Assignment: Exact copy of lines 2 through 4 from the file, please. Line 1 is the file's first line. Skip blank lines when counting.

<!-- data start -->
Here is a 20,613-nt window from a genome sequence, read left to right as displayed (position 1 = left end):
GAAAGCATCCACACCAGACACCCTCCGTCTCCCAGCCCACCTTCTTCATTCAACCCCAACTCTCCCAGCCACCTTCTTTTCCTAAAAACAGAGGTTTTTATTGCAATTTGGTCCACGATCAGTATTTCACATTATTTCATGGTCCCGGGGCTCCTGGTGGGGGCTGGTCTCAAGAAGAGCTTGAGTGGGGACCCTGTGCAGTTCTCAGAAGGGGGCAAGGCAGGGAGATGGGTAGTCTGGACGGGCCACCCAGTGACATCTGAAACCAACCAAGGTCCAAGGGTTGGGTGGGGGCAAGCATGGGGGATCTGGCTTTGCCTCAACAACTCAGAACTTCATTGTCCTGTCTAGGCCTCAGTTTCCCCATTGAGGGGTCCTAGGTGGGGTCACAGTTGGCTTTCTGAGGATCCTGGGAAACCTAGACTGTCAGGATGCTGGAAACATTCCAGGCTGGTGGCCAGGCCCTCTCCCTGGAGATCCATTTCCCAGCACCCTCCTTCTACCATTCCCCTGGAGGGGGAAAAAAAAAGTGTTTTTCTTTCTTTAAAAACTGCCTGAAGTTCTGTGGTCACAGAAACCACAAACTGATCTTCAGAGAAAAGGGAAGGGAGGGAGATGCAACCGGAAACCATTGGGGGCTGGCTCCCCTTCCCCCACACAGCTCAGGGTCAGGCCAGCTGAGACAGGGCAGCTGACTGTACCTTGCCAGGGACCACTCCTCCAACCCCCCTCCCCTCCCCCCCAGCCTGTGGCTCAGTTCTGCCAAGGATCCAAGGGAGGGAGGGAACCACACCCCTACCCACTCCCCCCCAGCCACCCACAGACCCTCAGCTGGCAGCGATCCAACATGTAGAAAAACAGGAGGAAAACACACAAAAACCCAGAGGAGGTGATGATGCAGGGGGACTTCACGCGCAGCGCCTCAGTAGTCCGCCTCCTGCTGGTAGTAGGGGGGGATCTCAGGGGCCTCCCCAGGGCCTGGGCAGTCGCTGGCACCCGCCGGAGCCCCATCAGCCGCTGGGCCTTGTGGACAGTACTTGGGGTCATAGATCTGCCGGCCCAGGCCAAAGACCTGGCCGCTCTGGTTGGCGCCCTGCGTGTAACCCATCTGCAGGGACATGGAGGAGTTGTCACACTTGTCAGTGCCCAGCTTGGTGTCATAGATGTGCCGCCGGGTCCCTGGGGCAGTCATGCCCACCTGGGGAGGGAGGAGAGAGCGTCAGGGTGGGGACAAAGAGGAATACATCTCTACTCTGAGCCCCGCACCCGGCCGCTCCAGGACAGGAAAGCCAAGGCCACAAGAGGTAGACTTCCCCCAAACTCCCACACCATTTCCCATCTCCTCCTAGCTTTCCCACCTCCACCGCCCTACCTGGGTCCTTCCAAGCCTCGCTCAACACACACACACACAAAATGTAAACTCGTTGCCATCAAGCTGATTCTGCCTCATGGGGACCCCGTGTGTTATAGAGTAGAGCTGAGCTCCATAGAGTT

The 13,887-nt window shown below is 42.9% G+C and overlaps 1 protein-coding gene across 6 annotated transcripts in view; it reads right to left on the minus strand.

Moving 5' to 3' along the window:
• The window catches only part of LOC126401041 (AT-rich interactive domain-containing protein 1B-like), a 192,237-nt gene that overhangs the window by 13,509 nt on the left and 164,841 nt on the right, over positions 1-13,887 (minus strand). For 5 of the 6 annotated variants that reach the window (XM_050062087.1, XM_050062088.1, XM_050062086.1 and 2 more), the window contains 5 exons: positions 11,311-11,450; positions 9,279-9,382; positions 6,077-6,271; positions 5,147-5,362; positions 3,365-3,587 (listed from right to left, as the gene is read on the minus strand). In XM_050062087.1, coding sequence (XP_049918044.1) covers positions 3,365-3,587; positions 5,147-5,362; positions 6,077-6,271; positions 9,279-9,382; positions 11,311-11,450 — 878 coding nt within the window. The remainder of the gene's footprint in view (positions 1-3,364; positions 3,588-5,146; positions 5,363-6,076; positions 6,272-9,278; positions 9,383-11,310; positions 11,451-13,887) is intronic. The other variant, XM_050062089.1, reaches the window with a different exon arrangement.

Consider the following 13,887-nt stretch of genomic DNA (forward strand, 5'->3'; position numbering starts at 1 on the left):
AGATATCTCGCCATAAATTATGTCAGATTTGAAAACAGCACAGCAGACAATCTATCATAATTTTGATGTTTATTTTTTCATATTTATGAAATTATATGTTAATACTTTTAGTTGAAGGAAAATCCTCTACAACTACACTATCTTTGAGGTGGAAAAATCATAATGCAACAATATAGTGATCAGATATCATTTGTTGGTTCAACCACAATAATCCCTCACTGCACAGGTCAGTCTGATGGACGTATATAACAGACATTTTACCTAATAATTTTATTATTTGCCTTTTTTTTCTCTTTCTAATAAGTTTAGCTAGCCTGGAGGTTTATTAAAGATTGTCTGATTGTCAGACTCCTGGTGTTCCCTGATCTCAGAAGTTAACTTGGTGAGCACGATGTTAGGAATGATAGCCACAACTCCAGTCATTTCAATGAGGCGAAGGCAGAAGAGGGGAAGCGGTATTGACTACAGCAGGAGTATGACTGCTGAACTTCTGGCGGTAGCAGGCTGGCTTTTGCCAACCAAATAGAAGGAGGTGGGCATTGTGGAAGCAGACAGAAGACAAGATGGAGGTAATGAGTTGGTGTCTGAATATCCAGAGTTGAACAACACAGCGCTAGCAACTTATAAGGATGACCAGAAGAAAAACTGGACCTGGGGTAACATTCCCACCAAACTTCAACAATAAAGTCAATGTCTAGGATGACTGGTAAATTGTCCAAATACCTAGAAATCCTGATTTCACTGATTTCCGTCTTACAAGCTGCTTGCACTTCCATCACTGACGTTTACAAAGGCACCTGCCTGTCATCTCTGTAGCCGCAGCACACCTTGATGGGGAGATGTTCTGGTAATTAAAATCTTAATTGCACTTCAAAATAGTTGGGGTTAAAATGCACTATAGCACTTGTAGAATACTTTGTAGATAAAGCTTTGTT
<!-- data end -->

GAAAGCATCCACACCAGACACCCTCCGTCTCCCAGCCCACCTTCTTCATTCAACCCCAACTCTCCCAGCCACCTTCTTTTCCTAAAAACAGAGGTTTTTATTGCAATTTGGTCCACGATCAGTATTTCACATTATTTCATGGTCCCGGGGCTCCTGGTGGGGGCTGGTCTCAAGAAGAGCTTGAGTGGGGACCCTGTGCAGTTCTCAGAAGGGGGCAAGGCAGGGAGATGGGTAGTCTGGACGGGCCACCCAGTGACATCTGAAACCAACCAAGGTCCAAGGGTTGGGTGGGGGCAAGCATGGGGGATCTGGCTTTGCCTCAACAACTCAGAACTTCATTGTCCTGTCTAGGCCTCAGTTTCCCCATTGAGGGGTCCTAGGTGGGGTCACAGTTGGCTTTCTGAGGATCCTGGGAAACCTAGACTGTCAGGATGCTGGAAACATTCCAGGCTGGTGGCCAGGCCCTCTCCCTGGAGATCCATTTCCCAGCACCCTCCTTCTACCATTCCCCTGGAGGGGGAAAAAAAAAGTGTTTTTCTTTCTTTAAAAACTGCCTGAAGTTCTGTGGTCACAGAAACCACAAACTGATCTTCAGAGAAAAGGGAAGGGAGGGAGATGCAACCGGAAACCATTGGGGGCTGGCTCCCCTTCCCCCACACAGCTCAGGGTCAGGCCAGCTGAGACAGGGCAGCTGACTGTACCTTGCCAGGGACCACTCCTCCAACCCCCCTCCCCTCCCCCCCAGCCTGTGGCTCAGTTCTGCCAAGGATCCAAGGGAGGGAGGGAACCACACCCCTACCCACTCCCCCCCAGCCACCCACAGACCCTCAGCTGGCAGCGATCCAACATGTAGAAAAACAGGAGGAAAACACACAAAAACCCAGAGGAGGTGATGATGCAGGGGGACTTCACGCGCAGCGCCTCAGTAGTCCGCCTCCTGCTGGTAGTAGGGGGGGATCTCAGGGGCCTCCCCAGGGCCTGGGCAGTCGCTGGCACCCGCCGGAGCCCCATCAGCCGCTGGGCCTTGTGGACAGTACTTGGGGTCATAGATCTGCCGGCCCAGGCCAAAGACCTGGCCGCTCTGGTTGGCGCCCTGCGTGTAACCCATCTGCAGGGACATGGAGGAGTTGTCACACTTGTCAGTGCCCAGCTTGGTGTCATAGATGTGCCGCCGGGTCCCTGGGGCAGTCATGCCCACCTGGGGAGGGAGGAGAGAGCGTCAGGGTGGGGACAAAGAGGAATACATCTCTACTCTGAGCCCCGCACCCGGCCGCTCCAGGACAGGAAAGCCAAGGCCACAAGAGGTAGACTTCCCCCAAACTCCCACACCATTTCCCATCTCCTCCTAGCTTTCCCACCTCCACCGCCCTACCTGGGTCCTTCCAAGCCTCGCTCAACACACACACACACAAAATGTAAACTCGTTGCCATCAAGCTGATTCTGCCTCATGGGGACCCCGTGTGTTATAGAGTAGAGCTGAGCTCCATAGAGTT

The 13,887-nt window shown below is 42.9% G+C and overlaps 1 protein-coding gene across 6 annotated transcripts in view; it reads right to left on the minus strand.

Moving 5' to 3' along the window: